We often hear that “code is law”. It means that all transactions happening on decentralized networks are final and immutable. It does not mean, however, that code derives from the law.
The legal frameworks we operate within are not God-given. They are social agreements that should be the subject of inclusive discussion prior to enactment. While many in the “decentraland” would like to claim the arbitrary right to create the law along with the code, one has to recognize that such a way is short-sighted and doomed to fail.
Before we code the law and make it final, we need to make sure that it does not perpetuate problems and weak points of existing systems and also recognizes opportunities offered by innovation and technological progress. A clear example of such situation is to require tokenized assets’ trading to be registered with a central securities depository, even though data is safely saved and accessible publicly on the Blockchain network.
We can clearly see, that such regulatory obligation duplicates the same process. Recognizing the technical potential of Blockchain is essential in making the markets more effective.
In order to realize all the promise of tokenization, we need to strive to make sure it is used not just for individual benefit, but for the benefit of the greater good.
In order to make sure we follow the right direction and actualize a more inclusive and transparent system, we need to habituate ourselves to constant and recurrent questions:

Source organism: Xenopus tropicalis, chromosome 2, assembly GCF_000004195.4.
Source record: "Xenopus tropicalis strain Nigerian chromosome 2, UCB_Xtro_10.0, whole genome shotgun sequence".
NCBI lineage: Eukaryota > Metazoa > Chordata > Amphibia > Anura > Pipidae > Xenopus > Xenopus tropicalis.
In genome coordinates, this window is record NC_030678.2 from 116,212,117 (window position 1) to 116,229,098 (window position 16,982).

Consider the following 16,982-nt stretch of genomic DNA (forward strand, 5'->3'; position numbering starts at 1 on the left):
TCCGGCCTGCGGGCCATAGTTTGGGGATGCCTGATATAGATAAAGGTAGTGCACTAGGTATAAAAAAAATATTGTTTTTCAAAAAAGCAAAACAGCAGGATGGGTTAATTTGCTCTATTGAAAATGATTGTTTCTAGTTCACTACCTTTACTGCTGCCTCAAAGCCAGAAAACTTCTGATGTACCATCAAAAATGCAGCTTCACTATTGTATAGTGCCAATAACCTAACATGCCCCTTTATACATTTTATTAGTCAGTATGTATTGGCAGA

How do we include all stakeholders in establishing better foundations of the future systems?
How do we make sure that the foundation we are creating today will be sustainable in the future? How can Blockchain improve accessibility of assets that remain to be exclusive only to a prominent few since decades?
How do we take Blockchain into account while improving existing regulation?
How do we shift from centralized to decentralized structures in a sustainable manner?
Regulation is hugely based on technological possibilities. 10 years ago we had to put our trust in safekeeping our financial records in centralized institutions. There simply was no other technical solution, which made their role needed and reasonable.
But technology changes and evolves, and the institutions we needed 10 years no longer serve the same purpose.
Blockchains are a cheaper and more effective solution to the multitude of middlemen such as registrars, stock transfer agents, central securities depositories, custodians, brokers, and clearinghouses. Lawmakers should recognize that existing regulation protects monopolies, rather than serving the consumers.
Do we want it to be just the way it is now? Blockchain developers and entrepreneurs should be a part of this discussion together with the lawmakers and regulators.
Finding the solutions that will enable better and more inclusive economy requires our strong and mutual collaboration. So let’s talk about the future we want to create and see how Blockchain can get us there.
Zoë Adamovicz is CEO and co-founder at Neufund, an end-to-end solution for asset tokenization and issuance. Neufund recently completed their first sale of an equity token offering for their parent company. Zoe is an advisor to multiple governments, including Germany and Malta. She is an occasional angel investor and a mentor at Gaza Sky Geeks. In December of 2018, Zoe was recognized by Forbes as one Europe’s Top 50 Women in Tech.